2016-02-09

When you need an employee to go “the extra mile”

Bruce Tulgan

Managers ask me, “What about the employee who does just enough work and does it just well enough and nothing else? How do you motivate that person to go the extra mile?”


I was having this very conversation with a restaurant manager (I’ll call him “Res”) who was complaining about a busboy not going the extra mile.


I asked Res, “Are you sure you want that busboy taking initiative all the time? What if, for instance, the busboy thought a nice way to ‘go the extra mile’ was to give customers back massages while they dine? Or if he decided it would be nice to give customers free sodas?” Take a step back, do you really want to teach employees to ‘take initiative’ by getting them to focus on doing things that are precisely not expected?


Here’s what Res and I worked out: An “extra-mile-list” for busboys. What would be all the ways that a busboy, doing his job as best he can, could take those extra moments in between his other tasks and add some real value by doing something above and beyond? The list mostly included “area patrols” – like the salad bar. But there were other items on the list too. And Res made an “extra-mile-list” for waiters, kitchen staff, and greeters. He rolled it out to the team and they ran with it. Res worked with every team to develop an “extra mile” list. Then Res and his assistant managers started including “extra-mile-ism” in their regular coaching. They made it fun and attached prizes and rewards for “excessive extra-mile-ism.” Within just a few weeks, Res sent me an email saying, “Everyone is caught up in ‘extra-mile-ism’ – trying to outdo each other. We are climbing over each other to do more. It’s a big win.”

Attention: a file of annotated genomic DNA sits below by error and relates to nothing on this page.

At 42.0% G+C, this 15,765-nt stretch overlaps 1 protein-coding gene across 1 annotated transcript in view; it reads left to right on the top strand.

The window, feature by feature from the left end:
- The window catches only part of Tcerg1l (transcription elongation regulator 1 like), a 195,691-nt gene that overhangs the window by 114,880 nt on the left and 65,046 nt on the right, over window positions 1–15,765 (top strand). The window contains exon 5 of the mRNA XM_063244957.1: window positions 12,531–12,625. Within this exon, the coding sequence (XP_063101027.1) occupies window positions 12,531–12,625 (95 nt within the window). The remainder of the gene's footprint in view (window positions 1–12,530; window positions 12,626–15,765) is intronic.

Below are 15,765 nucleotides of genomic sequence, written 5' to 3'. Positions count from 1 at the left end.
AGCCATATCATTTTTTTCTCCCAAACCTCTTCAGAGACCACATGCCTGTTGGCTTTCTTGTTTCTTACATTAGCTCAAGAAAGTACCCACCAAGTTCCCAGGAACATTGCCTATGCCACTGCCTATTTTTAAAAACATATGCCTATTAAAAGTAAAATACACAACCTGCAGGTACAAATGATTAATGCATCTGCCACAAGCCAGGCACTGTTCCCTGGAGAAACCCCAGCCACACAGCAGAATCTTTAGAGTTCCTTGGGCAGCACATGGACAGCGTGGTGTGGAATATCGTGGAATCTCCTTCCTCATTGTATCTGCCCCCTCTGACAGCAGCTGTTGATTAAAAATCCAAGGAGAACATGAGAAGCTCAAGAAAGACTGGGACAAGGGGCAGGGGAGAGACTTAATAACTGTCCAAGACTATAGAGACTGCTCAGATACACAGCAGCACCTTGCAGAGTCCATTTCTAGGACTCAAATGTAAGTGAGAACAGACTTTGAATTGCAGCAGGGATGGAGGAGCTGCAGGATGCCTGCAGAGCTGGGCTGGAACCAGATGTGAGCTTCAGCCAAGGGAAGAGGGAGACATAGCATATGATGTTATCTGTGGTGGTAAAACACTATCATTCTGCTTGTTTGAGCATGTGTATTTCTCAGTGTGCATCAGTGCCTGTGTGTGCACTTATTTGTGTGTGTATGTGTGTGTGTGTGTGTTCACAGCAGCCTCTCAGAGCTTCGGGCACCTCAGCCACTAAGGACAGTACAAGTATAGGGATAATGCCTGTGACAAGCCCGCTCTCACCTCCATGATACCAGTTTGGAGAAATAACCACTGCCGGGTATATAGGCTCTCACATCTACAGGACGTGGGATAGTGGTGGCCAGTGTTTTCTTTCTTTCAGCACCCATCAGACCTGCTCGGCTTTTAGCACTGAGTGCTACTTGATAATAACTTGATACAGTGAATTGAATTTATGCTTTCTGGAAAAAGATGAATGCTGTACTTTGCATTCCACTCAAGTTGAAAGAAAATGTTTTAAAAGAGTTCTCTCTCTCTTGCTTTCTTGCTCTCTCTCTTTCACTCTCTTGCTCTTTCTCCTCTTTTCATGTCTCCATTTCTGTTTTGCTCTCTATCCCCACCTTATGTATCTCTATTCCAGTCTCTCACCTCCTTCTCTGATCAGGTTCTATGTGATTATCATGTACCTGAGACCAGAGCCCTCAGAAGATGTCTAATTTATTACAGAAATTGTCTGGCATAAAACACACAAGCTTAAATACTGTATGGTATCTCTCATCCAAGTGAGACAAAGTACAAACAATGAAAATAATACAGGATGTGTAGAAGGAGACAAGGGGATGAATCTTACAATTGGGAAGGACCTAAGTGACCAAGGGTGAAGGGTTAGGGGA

Instead of wishing for employees to meet a bunch of unspoken expectations, let people know exactly what it would look like for them to “go the extra mile” in their particular roles.


Start talking about going the “extra mile” in your regular one-on-one dialogues:

  1. Make an “extra mile” list for yourself. What would it look like for you to go the extra mile in your role? After you do your job very well, very fast, all day long. In those extra moments. What are some extra ways you can add value? This will give you a bit of perspective.
  2. Ask every one of your direct reports to make an “extra mile” list for himself.
  3. Review each employee’s “extra mile” list. Perhaps talking through it together you will both learn a few things. Sometimes managers are surprised to find that items on the employee’s “extra mile” list would have been on the manager’s list of basic performance expectations.
  4. Encourage employees to “keep score” for themselves on how often they complete items on the “extra mile” list. Take note of those who do and those who don’t score a lot of “extra mile points.” For those who do, provide recognition, reinforcement, and rewards whenever you can. For those who don’t, ask once in a while, “Why not?”

ABOUT THE AUTHOR

Bruce Tulgan is an adviser to business leaders all over the world and a sought-after keynote speaker and seminar leader. He is the founder and CEO of RainmakerThinking, Inc., a management research and training firm, as well as RainmakerThinking.Training, an online training company. Bruce is the best-selling author of numerous books including Not Everyone Gets a Trophy (Revised & Updated, 2016), Bridging the Soft Skills Gap (2015), The 27 Challenges Managers Face (2014), , and It’s Okay to be the Boss (2007). He has written for the New York Times, the Harvard Business Review, HR Magazine, Training Magazine, and the Huffington Post. Bruce can be reached by e-mail at brucet@rainmakerthinking.com, you can follow him on Twitter @BruceTulgan, or visit his website www.rainmakerthinking.com.

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